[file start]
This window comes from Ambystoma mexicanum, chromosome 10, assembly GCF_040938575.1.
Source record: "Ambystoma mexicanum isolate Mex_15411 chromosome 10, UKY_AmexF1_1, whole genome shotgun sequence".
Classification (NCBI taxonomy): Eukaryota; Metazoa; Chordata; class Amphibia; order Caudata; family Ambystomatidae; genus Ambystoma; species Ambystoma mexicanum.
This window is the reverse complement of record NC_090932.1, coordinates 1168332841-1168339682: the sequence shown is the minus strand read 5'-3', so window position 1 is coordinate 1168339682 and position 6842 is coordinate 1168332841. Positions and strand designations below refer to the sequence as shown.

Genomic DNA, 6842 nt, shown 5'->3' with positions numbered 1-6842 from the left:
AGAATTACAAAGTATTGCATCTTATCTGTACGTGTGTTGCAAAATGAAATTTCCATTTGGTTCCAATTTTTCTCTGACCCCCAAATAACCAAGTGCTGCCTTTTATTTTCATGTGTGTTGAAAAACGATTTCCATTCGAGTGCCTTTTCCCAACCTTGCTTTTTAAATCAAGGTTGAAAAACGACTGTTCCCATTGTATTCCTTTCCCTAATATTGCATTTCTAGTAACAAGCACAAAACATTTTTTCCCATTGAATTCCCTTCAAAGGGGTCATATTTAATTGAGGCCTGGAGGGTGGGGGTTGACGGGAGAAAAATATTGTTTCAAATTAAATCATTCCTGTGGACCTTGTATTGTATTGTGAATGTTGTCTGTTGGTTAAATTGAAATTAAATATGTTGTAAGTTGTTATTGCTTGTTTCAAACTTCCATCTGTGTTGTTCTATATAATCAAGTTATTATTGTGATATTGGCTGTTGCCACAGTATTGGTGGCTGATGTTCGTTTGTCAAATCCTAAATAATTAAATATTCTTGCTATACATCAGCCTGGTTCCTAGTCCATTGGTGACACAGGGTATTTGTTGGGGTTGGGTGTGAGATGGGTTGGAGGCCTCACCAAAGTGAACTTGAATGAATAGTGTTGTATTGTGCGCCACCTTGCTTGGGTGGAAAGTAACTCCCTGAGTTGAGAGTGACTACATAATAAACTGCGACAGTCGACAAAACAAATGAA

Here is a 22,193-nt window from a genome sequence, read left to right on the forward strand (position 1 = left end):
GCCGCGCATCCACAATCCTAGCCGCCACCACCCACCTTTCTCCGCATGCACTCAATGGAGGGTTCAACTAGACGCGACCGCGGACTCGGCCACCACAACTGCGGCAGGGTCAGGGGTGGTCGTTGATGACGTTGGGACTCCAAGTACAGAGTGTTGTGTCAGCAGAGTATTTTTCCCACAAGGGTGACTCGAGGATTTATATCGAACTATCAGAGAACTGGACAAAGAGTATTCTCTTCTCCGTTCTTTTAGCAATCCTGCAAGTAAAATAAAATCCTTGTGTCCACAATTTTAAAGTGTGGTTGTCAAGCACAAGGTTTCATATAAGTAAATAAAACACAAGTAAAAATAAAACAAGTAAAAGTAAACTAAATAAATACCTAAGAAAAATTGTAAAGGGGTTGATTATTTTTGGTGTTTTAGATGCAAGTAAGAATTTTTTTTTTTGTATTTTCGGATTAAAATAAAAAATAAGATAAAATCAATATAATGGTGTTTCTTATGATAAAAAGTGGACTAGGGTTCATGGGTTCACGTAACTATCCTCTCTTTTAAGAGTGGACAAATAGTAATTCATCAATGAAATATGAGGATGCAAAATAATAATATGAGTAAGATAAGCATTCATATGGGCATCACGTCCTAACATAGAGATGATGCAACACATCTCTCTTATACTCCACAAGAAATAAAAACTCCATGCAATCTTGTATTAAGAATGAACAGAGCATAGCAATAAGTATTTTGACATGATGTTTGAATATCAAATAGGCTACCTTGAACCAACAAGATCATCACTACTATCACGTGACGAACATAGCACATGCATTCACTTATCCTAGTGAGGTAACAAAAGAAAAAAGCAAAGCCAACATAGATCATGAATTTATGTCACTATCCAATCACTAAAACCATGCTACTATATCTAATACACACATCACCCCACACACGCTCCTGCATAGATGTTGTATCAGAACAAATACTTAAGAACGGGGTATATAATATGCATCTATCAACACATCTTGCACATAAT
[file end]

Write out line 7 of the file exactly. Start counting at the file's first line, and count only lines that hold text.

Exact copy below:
Here is a 22,193-nt window from a genome sequence, read left to right on the forward strand (position 1 = left end):